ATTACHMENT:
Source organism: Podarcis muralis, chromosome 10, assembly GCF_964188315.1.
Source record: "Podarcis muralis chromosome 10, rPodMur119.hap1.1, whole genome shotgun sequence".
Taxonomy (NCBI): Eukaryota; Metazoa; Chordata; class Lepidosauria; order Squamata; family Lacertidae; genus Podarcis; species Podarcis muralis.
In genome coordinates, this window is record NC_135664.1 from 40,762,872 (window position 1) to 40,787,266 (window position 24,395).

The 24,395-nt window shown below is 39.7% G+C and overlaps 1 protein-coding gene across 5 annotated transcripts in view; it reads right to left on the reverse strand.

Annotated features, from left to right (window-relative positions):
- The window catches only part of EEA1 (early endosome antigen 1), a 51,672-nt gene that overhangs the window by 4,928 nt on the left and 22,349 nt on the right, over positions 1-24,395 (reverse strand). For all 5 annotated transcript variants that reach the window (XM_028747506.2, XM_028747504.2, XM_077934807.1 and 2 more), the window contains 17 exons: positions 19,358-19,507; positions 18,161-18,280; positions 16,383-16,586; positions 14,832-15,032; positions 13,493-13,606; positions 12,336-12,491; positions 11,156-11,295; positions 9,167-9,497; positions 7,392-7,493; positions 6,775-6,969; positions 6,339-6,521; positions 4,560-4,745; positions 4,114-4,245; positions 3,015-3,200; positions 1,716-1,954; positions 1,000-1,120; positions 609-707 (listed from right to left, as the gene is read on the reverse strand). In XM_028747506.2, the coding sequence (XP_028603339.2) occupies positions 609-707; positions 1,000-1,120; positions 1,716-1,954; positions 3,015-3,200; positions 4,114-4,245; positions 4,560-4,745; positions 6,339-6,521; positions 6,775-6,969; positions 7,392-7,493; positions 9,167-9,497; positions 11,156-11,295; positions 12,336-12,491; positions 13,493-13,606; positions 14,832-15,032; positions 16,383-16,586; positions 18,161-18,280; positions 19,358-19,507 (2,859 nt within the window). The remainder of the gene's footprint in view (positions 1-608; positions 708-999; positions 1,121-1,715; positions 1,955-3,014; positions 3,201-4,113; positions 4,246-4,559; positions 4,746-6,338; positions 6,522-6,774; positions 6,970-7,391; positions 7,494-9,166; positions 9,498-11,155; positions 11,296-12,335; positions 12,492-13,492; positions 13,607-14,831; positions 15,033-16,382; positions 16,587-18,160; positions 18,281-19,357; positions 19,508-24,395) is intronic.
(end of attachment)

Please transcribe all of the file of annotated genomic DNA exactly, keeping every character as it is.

Source organism: Podarcis muralis, chromosome 10, assembly GCF_964188315.1.
Source record: "Podarcis muralis chromosome 10, rPodMur119.hap1.1, whole genome shotgun sequence".
Taxonomy (NCBI): Eukaryota; Metazoa; Chordata; class Lepidosauria; order Squamata; family Lacertidae; genus Podarcis; species Podarcis muralis.
In genome coordinates, this window is record NC_135664.1 from 40,762,872 (window position 1) to 40,787,266 (window position 24,395).

The 24,395-nt window shown below is 39.7% G+C and overlaps 1 protein-coding gene across 5 annotated transcripts in view; it reads right to left on the reverse strand.

Annotated features, from left to right (window-relative positions):
- The window catches only part of EEA1 (early endosome antigen 1), a 51,672-nt gene that overhangs the window by 4,928 nt on the left and 22,349 nt on the right, over positions 1-24,395 (reverse strand). For all 5 annotated transcript variants that reach the window (XM_028747506.2, XM_028747504.2, XM_077934807.1 and 2 more), the window contains 17 exons: positions 19,358-19,507; positions 18,161-18,280; positions 16,383-16,586; positions 14,832-15,032; positions 13,493-13,606; positions 12,336-12,491; positions 11,156-11,295; positions 9,167-9,497; positions 7,392-7,493; positions 6,775-6,969; positions 6,339-6,521; positions 4,560-4,745; positions 4,114-4,245; positions 3,015-3,200; positions 1,716-1,954; positions 1,000-1,120; positions 609-707 (listed from right to left, as the gene is read on the reverse strand). In XM_028747506.2, the coding sequence (XP_028603339.2) occupies positions 609-707; positions 1,000-1,120; positions 1,716-1,954; positions 3,015-3,200; positions 4,114-4,245; positions 4,560-4,745; positions 6,339-6,521; positions 6,775-6,969; positions 7,392-7,493; positions 9,167-9,497; positions 11,156-11,295; positions 12,336-12,491; positions 13,493-13,606; positions 14,832-15,032; positions 16,383-16,586; positions 18,161-18,280; positions 19,358-19,507 (2,859 nt within the window). The remainder of the gene's footprint in view (positions 1-608; positions 708-999; positions 1,121-1,715; positions 1,955-3,014; positions 3,201-4,113; positions 4,246-4,559; positions 4,746-6,338; positions 6,522-6,774; positions 6,970-7,391; positions 7,494-9,166; positions 9,498-11,155; positions 11,296-12,335; positions 12,492-13,492; positions 13,607-14,831; positions 15,033-16,382; positions 16,587-18,160; positions 18,281-19,357; positions 19,508-24,395) is intronic.